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Journal Article

Citation

Brady A. Am. Behav. Sci. 2009; 53(3): 434-457.

Copyright

(Copyright © 2009, SAGE Publishing)

DOI

10.1177/0002764209338802

PMID

unavailable

Abstract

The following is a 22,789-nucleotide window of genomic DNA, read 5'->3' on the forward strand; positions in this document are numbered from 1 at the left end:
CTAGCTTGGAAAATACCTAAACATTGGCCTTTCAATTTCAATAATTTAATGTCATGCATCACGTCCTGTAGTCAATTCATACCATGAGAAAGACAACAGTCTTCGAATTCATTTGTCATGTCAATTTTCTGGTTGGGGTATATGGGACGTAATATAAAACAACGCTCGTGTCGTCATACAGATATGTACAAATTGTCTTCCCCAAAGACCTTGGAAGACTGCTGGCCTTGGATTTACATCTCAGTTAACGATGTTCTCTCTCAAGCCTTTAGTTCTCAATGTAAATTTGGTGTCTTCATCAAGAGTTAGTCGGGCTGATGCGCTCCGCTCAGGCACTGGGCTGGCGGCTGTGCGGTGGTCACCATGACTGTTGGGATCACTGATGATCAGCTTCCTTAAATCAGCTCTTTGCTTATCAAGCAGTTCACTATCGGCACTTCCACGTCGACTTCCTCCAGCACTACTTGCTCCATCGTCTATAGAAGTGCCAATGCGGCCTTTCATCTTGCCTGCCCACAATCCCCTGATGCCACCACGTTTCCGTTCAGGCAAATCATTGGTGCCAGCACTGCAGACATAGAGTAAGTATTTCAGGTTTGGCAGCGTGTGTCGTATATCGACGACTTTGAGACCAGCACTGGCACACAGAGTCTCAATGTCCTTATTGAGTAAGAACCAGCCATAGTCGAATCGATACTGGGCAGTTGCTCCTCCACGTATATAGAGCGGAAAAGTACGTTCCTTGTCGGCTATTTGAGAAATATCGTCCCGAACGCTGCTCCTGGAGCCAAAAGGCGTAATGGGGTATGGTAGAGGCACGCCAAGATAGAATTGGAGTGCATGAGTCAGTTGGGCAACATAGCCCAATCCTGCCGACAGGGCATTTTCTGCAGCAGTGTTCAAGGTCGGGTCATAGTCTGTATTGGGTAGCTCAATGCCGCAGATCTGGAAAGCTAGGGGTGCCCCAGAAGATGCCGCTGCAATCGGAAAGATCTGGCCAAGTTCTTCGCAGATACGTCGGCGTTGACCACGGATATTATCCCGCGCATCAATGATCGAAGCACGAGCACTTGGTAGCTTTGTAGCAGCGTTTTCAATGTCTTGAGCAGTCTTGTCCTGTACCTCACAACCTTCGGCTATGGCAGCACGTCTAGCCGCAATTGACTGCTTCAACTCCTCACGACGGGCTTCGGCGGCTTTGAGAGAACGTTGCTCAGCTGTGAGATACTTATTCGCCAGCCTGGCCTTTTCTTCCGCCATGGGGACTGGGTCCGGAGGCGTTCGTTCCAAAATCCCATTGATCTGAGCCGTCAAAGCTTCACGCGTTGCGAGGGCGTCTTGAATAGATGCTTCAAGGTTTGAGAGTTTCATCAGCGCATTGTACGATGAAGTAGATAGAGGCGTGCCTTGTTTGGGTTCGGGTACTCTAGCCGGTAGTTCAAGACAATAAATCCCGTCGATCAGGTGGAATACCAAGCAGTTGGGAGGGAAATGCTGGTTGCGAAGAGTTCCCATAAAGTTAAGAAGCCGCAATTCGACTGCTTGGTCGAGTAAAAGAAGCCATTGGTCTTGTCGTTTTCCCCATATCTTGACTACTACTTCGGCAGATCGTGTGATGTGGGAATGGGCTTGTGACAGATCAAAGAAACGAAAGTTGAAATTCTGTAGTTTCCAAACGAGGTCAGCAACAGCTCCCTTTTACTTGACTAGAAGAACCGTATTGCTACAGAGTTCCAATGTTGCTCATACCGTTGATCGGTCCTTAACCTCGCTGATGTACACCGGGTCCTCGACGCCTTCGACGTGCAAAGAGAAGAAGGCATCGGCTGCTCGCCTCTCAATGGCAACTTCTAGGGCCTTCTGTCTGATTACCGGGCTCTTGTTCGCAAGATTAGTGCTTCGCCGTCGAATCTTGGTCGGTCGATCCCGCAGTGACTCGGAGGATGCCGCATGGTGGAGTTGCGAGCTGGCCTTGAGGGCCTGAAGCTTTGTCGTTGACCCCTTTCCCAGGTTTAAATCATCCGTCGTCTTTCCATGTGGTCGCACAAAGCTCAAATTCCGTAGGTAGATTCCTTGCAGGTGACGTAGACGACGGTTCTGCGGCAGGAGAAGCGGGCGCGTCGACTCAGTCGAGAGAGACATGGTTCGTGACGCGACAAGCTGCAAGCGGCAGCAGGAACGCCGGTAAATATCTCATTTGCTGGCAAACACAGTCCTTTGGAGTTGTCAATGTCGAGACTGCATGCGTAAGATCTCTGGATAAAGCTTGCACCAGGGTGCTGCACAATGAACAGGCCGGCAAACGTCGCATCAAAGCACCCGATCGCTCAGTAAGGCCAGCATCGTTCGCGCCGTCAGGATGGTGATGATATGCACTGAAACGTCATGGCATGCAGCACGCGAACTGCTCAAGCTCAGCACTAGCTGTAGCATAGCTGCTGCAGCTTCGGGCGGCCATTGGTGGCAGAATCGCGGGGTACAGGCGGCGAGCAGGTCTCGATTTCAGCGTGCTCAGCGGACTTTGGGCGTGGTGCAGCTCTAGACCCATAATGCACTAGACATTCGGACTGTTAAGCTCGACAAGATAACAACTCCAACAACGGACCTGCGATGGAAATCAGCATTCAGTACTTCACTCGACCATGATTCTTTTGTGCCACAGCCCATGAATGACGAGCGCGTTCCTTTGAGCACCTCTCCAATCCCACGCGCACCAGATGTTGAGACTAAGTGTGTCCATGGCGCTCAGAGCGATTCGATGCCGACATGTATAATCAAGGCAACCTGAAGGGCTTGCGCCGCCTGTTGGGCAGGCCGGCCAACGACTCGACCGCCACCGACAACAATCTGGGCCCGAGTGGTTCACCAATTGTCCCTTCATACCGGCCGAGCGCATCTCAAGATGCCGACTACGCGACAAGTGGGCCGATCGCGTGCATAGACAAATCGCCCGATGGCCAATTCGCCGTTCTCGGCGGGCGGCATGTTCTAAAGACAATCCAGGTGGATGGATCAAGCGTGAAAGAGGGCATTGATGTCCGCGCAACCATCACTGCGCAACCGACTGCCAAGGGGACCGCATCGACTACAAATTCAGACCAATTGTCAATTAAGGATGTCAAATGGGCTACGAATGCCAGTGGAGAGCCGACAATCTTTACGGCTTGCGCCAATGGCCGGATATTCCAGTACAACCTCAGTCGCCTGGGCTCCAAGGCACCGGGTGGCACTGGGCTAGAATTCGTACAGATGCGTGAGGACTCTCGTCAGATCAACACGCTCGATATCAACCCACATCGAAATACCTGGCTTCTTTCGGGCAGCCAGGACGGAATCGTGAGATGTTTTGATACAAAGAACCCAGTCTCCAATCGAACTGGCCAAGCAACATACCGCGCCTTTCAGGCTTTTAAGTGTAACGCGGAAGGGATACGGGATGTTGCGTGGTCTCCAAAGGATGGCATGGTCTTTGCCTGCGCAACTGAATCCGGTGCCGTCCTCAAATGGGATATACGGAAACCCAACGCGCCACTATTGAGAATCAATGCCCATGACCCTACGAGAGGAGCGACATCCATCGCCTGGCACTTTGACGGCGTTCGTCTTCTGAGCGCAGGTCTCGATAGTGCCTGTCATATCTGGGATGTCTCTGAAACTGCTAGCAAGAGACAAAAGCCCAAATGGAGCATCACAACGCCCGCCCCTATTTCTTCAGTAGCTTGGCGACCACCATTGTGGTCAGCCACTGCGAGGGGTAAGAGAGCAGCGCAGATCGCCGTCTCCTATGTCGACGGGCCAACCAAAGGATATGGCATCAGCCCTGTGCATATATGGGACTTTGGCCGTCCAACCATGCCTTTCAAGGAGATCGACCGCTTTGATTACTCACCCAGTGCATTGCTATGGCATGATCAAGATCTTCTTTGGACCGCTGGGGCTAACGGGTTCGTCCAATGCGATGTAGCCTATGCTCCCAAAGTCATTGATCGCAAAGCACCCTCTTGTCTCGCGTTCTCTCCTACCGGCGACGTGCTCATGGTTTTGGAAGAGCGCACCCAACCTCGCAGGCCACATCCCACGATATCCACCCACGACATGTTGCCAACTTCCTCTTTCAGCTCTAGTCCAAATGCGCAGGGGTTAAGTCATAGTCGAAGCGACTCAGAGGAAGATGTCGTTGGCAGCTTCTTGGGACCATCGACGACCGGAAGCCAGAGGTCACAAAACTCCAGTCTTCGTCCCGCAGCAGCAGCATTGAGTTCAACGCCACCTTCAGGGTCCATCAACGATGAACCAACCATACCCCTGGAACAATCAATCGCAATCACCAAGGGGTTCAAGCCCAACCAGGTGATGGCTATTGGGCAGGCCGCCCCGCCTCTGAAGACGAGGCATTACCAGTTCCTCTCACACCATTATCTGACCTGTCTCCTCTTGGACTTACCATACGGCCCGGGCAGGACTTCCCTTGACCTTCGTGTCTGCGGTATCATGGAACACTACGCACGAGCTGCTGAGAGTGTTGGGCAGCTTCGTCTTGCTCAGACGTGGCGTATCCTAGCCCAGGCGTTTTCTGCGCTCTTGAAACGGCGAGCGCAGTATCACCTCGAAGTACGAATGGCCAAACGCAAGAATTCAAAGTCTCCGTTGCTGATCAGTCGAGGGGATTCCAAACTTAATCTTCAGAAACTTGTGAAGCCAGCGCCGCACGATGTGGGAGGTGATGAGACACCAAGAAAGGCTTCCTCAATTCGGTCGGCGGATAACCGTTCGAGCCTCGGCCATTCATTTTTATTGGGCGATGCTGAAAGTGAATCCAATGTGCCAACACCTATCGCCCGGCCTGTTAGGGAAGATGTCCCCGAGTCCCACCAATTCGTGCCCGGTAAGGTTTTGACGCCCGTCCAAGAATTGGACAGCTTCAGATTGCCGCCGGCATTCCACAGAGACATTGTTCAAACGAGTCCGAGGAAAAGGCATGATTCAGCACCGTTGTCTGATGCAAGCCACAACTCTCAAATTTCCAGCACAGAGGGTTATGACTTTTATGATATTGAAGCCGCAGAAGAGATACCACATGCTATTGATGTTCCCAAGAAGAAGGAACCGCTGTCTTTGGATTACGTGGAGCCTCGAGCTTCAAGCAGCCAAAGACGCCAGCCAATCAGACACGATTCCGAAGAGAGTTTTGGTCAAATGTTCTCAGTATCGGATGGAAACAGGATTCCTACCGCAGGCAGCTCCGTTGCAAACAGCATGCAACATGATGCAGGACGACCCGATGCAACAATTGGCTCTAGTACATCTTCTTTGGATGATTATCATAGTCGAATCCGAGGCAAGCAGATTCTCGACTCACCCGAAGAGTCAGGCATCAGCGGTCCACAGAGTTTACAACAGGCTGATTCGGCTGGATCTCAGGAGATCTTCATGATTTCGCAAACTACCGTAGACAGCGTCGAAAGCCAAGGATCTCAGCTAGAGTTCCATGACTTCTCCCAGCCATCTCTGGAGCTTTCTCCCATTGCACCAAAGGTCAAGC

States traditionally maintain power by means of either performance-based legitimacy or promulgating ideology. Mass persuasion can be used to both promote a regime’s ideology and persuade the public that it is performing the tasks of government effectively and equitably. Most states use a combination of these two approaches to maintain political stability. In China, since the violent crackdown on the 1989 protest movement, the Chinese Communist Party (CCP) government has stressed an old slogan to set a new line on its format for maintaining political power: "Seize with both hands; both hands must be strong." This means that the CCP now bases its legitimacy on both economic growth and a renewed emphasis on persuasion, or what in Chinese terms is known as propaganda and thought work. The two "hands" in this slogan are strong and intertwined, as the key themes of propaganda and thought work in the current period are promoting economic growth, building market confidence, and engaging in economic thought reform. In an extraordinary process of cultural exchange, in recent years China’s propaganda system has deliberately absorbed the methodology of political public relations, mass communications, social psychology, and other modern methods of mass persuasion commonly used in Western democratic societies, adapting them to Chinese conditions and needs. China’s modern-day propaganda and thought work is now market friendly, scientific, high tech, and politics-lite. Focusing on the years from 1989 to 2007, this article uses the case of contemporary China to examine the role of mass persuasion as a force for maintaining and, in China’s case, reclaiming political legitimacy to rule and introduces a new term to understand the China model, popular authoritarianism.

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